by Skeptical Scalpel, Physician’s Weekly Top Blogger

Will a novel endoscopic “organ-sparing” approach change the treatment paradigm?

I say a resounding “NO.” An opinion piece with the above title in the journal Gastrointestinal Endoscopy suggests that colonoscopy with extraction of a fecalith or stenting of an obstruction could replace laparoscopic appendectomy for uncomplicated acute appendicitis. This is based on a handful of observational studies done in China on fewer than 75 patients.

The procedure, endoscopic retrograde appendicitis therapy [ERAT], consists of the following: preparation of the colon with a 500 mL saline enema, colonoscopy, visualization of inflammation at the appendiceal orifice, insertion of a catheter over a guidewire into the lumen of the appendix under x-ray control, injection of dye to delineate the anatomy, saline lavage of the appendix, and either extraction of an obstructing fecalith using a basket or balloon catheter or insertion of a plastic stent to alleviate stenosis caused by lymphoid hyperplasia. See figure below.

As is true with nearly all new procedures, the success rate in these carefully selected patients is very high, and complications are few.

The original description of the technique calls for the administration of three “low pressure” 500 mL saline enemas as a prep. I can’t imagine being a patient with abdominal pain receiving three enemas, low pressure or not, in an emergency department.

The author attempts to make a case for preservation of the appendix and to his credit, cites a couple of studies with good outcomes after appendectomy in certain diseases.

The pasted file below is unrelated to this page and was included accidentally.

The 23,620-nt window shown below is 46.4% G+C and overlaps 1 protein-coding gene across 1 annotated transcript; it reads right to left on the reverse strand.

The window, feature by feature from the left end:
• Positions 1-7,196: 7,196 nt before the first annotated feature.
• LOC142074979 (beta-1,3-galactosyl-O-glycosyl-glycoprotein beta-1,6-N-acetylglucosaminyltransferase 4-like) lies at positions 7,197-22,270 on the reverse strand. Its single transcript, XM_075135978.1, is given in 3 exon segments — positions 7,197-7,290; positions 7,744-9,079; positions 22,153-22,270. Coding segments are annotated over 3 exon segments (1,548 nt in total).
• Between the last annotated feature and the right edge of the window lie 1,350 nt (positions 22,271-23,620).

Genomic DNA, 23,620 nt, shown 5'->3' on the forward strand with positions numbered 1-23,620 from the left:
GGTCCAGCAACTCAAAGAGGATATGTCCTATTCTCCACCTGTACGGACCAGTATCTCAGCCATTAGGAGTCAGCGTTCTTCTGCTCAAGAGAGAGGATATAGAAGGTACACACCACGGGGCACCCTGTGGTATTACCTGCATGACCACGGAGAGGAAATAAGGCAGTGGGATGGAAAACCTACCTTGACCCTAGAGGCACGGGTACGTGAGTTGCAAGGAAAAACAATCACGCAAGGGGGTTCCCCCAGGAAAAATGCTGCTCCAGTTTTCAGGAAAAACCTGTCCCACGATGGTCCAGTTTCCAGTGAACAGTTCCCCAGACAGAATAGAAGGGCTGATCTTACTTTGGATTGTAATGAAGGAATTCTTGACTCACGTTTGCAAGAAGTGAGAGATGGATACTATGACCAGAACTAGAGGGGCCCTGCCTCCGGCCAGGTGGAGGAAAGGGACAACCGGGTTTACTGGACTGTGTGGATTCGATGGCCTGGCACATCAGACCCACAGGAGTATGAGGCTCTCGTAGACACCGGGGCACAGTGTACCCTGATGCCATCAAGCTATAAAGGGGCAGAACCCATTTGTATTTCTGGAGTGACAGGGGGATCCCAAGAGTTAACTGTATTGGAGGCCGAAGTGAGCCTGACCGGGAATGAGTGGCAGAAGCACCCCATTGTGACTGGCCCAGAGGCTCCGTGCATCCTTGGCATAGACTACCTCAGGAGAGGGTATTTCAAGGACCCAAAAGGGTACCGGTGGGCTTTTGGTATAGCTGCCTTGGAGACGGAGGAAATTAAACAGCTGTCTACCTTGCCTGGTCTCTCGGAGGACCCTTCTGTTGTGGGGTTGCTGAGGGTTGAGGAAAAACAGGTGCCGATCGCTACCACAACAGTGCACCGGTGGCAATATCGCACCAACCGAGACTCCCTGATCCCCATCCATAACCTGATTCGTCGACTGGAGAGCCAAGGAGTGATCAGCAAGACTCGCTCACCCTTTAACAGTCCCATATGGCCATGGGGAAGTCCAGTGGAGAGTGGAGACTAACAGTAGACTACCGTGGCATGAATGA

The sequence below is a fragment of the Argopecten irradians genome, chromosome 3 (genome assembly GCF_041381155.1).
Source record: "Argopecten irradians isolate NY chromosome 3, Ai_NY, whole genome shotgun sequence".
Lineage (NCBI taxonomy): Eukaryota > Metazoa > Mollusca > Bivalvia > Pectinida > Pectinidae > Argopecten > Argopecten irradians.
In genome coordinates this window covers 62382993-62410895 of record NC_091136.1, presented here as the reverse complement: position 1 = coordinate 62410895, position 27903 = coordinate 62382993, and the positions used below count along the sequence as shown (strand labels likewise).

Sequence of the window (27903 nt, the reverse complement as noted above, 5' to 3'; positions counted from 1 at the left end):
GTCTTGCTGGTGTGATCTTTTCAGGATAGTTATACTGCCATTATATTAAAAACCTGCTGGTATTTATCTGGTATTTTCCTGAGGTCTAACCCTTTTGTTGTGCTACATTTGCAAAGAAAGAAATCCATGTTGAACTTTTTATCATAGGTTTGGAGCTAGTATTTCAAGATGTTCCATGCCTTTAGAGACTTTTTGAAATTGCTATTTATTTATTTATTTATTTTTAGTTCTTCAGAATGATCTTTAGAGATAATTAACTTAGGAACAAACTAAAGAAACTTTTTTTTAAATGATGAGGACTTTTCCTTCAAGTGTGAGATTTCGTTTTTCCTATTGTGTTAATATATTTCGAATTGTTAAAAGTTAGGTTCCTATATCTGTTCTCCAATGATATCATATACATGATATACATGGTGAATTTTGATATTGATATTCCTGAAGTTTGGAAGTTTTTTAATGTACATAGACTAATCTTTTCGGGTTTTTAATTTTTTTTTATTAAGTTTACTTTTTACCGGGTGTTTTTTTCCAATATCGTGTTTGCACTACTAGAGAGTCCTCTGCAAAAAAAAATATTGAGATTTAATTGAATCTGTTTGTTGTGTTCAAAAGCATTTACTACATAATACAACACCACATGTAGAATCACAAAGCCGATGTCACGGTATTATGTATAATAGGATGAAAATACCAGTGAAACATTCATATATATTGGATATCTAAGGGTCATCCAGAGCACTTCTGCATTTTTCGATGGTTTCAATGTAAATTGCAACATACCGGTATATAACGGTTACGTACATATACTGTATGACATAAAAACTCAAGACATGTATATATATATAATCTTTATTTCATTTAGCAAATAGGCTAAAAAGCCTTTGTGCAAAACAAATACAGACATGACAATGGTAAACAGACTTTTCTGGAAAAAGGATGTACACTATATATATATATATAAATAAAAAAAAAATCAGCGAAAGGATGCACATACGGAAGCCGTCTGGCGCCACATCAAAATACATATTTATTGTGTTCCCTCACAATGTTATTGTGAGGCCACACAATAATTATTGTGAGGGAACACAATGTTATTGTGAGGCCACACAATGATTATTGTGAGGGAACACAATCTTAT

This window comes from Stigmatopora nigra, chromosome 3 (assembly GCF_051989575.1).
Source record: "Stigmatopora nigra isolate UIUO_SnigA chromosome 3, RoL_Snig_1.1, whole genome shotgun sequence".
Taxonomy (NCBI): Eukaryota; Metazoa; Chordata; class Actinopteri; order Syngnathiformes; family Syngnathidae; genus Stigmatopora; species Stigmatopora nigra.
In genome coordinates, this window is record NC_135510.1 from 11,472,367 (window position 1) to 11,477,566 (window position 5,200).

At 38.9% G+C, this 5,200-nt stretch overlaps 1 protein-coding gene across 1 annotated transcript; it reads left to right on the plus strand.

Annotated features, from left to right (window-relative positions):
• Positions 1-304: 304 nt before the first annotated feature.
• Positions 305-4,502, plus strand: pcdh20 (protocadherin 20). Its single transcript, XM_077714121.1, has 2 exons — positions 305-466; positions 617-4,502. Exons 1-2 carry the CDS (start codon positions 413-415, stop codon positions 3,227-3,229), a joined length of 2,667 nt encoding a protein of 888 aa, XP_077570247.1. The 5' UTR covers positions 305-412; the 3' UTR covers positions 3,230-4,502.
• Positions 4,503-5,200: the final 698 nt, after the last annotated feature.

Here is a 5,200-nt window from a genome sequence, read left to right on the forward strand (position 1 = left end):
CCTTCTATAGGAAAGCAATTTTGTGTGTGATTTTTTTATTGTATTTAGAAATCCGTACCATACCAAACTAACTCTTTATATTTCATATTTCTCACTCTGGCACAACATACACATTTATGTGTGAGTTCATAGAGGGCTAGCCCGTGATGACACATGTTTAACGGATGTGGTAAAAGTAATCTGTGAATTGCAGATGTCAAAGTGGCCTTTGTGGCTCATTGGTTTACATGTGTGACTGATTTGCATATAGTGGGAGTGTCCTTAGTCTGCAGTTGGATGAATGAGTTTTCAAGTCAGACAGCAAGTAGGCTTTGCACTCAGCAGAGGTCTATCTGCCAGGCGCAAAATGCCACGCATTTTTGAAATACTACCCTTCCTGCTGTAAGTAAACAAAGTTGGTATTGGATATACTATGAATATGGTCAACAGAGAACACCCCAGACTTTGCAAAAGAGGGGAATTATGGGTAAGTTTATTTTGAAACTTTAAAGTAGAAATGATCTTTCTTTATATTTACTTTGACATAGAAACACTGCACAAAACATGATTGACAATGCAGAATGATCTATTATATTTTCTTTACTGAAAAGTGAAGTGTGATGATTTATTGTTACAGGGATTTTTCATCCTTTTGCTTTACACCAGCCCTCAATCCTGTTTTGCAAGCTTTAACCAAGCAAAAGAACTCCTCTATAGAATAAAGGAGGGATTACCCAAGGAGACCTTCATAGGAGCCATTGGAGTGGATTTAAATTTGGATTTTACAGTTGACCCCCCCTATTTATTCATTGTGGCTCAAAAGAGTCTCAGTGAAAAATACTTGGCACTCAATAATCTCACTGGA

He discusses some older meta-analyses comparing antibiotic treatment to appendectomy in uncomplicated appendicitis. However, he did not cite the February 2020 JAMA Surgery paper from Finland showing that the 7-year follow-up of patients treated with antibiotics in large randomized controlled trial showed that 39% of those initially treated with antibiotics eventually required appendectomy.

A 2016 paper touted the supposed benefit of ERAT for diagnosis of appendicitis stating, “Contrary to expectation, the frequency of misdiagnosis leading to unnecessary appendectomy has not changed with the introduction of CT, US, and laparoscopy, nor has the frequency of perforation decreased.” That statement was based on a paper from 2001 and is no longer true. The current negative appendectomy rate is 2-3%.

Which would you rather have for diagnosis—a 20 minute CT scan which has an accuracy of over 95% or the administration of three low pressure 500 mL saline enemas and a 45 minute colonoscopic procedure with anesthesia?

The few papers on ERAT downplay its risks, which include possible perforation caused by the enemas, insufflation of air into the colon, or instrumentation of the appendix, recurrence of appendicitis, and missed cancer in the appendix.

According to a review in BMJ Best Practice, fecaliths are found in 14-18% of patients with acute appendicitis. That means as many as 80% of patients undergoing ERAT might require a second colonoscopy to retrieve a stent.

Since the procedure was first described in 2012, subsequent papers all recommend a randomized prospective trial of ERAT vs. laparoscopic appendectomy for the treatment of uncomplicated acute appendicitis. To my knowledge, no such study is ongoing.

ERAT reminds me of a previous unsuccessful attempt to supersede laparoscopic appendectomy. The procedure was called NOTES or Natural Orifice Transluminal Endoscopic Surgery. I blogged negatively about transgastric appendectomy in 2013 and 2017.

What I said about NOTES goes for ERAT too—just because you can do something doesn’t mean you should.


Skeptical Scalpel is a retired surgeon and was a surgical department chair and residency program director for many years. He is board-certified in general surgery and a surgical sub-specialty and has re-certified in both several times.For the last 9 years, he has been blogging at and tweeting as @SkepticScalpel. His blog has had more than 3,700,000 page views, and he has over 21,000 followers on Twitter.